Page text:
WASHINGTON -- Connecticut Sen. Chris Dodd said Thursday he intends to remain at the helm of the Senate Banking Committee next year rather than take on a new assignment in the post-election leadership shuffle.
After taking a day to consider his options, Dodd decided against succeeding Sen. Joe Biden as chairman of the Senate Foreign Relations Committee and will instead remain chairman of the Banking Committee -- a post he assumed in January 2007 when Democrats regained the majority in the upper chamber.
"As a United States Senator from Connecticut, there is no more important way right now that I can serve the people of Connecticut and our country than as Banking Committee Chairman," Dodd said. "In this role, at this moment, I am confident I can do the greatest good."
Biden's election as vice president will leave the Foreign Relations Committee without a chairman. As the next most senior Democrat, Dodd could have claimed the position. Massachusetts Sen. John Kerry is next in line, but he appears to be vying instead for a Cabinet post as secretary of state.
Dodd had also been rumored to be in the running for the chair of the Senate Health, Education, Labor and Pensions Committee should ailing Sen. Ted Kennedy, D-Mass., decide to step aside. Kennedy, who turns 77 in February, has returned to Capitol Hill, but is still undergoing treatment for brain cancer.
Dodd, who called a press conference at the U.S. Capitol to announce his plans for the
111th Congress, said the economy is in a terrible mess that is having real life implications for his constituents.
"Every day for the past several weeks, an average of 44 families in my state enter foreclosure -- some 16,000 in all," he said.
Dodd is up for re-election in 2010 and has seen his popularity diminish in recent state polls where voters have expressed concerns about his short-lived bid for the presidency.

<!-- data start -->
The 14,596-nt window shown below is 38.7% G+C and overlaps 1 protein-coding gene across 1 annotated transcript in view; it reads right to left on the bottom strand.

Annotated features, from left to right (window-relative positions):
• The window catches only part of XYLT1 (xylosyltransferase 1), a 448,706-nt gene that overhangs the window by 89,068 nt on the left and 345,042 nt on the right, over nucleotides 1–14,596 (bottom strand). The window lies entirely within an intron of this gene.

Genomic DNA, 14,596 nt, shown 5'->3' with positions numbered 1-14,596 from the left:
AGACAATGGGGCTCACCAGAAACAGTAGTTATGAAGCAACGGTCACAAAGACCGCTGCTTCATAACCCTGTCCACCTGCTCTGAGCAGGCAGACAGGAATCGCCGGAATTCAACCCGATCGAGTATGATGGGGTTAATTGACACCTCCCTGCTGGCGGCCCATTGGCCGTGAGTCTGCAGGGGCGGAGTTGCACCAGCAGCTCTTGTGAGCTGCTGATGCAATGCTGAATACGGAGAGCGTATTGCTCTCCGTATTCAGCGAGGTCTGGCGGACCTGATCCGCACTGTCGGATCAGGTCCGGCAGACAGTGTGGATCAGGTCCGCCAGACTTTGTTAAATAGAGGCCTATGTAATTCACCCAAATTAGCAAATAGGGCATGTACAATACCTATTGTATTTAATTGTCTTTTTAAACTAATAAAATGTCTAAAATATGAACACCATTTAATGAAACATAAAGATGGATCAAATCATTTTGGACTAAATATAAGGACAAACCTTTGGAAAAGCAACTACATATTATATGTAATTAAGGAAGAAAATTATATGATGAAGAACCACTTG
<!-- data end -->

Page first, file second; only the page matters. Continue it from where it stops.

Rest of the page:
By focusing on domestic issues -- particularly the economy, which voters overwhelmingly said Tuesday was their top concern -- Dodd may see this as a way to boost his support within Connecticut.
Dodd said that he hopes his committee will continue to work in a bipartisan way:
n Overseeing the Administration's implementation of the $700 billion financial bailout Congress recently approved;
n Swiftly considering the nominations of President-elect Obama's economic team;
n Preparing legislation to modernize the regulatory system for financial markets to include strong regulators, responsible supervision of all types of markets, more transparency and consumer protections;
n Strengthening protections for consumers in the areas of mortgage lending, credit card lending, and investor rights;
n And, reauthorizing the funding formula for state transit programs.
Dodd indicated that he would like Obama to nominate his economic team as soon as possible so that the committee can begin the vetting process immediately. He also suggested that Congress could enact another economic stimulus bill before the end of the year.